Amid the dysfunction of the pending Fiscal Cliff disaster, we can take comfort in seeing the beginning of a housing rebound. Finally.
As John Waggoner states in a USAToday.com piece, the housing market is by far the biggest economic stimulator out there. With mortgage rates hovering just north of 3%, buyers have a great incentive to take a leap of confidence and buy. Record-high rents, brought about by the understandable reluctance of consumers to buy into a falling market, are another push as demand is far outweighing supply.
Of course, it's not just about signing up for a mortgage. Even houses in pristine condition require some sprucing up, if only to reflect the buyer's individual taste in curtains, furniture and updated appliances. Come spring, buyers need lawn and gardening tools, and winter demands, at the very least, a snow blower. That is why Lowe's and Home Depot have seen share prices climb steadily since summer (although the Longshoreman's Strike, if it occurs, could cause prices to ease).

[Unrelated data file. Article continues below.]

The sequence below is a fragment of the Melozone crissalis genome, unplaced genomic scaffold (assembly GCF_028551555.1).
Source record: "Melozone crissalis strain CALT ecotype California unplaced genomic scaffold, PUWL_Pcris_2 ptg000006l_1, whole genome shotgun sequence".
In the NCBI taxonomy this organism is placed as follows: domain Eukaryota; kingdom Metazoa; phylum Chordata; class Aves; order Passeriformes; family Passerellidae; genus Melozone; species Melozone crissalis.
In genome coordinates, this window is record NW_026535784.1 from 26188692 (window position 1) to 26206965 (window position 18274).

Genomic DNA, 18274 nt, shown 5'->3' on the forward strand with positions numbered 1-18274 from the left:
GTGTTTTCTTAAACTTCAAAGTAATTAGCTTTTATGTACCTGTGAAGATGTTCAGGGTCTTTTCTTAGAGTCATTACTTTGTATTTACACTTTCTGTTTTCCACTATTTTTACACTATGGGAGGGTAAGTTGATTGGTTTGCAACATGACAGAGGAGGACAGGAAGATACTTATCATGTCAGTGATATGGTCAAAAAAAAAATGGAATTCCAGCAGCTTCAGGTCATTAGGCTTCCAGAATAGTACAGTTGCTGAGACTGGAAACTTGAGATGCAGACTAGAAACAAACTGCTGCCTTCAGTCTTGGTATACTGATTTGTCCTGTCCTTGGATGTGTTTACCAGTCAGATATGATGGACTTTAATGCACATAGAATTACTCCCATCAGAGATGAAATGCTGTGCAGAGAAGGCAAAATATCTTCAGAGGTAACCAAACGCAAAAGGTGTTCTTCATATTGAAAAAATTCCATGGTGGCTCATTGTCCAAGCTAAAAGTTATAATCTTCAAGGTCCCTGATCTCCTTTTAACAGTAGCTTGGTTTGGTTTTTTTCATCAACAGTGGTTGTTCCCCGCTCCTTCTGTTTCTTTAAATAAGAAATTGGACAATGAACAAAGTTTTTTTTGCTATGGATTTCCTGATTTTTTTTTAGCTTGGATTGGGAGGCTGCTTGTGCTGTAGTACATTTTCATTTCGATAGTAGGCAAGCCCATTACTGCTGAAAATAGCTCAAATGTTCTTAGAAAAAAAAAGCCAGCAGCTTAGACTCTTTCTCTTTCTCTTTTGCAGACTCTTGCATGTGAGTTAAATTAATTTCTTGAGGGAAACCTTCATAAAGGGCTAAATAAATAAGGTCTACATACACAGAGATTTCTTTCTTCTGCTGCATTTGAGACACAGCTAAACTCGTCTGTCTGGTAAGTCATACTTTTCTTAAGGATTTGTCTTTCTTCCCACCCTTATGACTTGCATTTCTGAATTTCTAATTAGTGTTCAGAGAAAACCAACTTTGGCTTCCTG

The Schiller Home Price Index, arguably the most often-watched housing indicator, and a significant data point reflecting prices nationally as well as in 20 metropolitan cities, recently registered 4.30, a level not seen since June 2010. While the southwest, particularly Phoenix and San Diego, enjoyed the highest rebound, New York and Chicago reflected lower annual prices, understandably, since those two markets did not fall nearly as far during the downturn.
Steadily improving employment, if the figures are to be believed, should contribute to the rebound.
Now all we need do is hope that the Fiscal Cliff is nothing more than a bad dream, and that we will wake up on January 2 with the mortgage deduction still intact. Fingers crossed.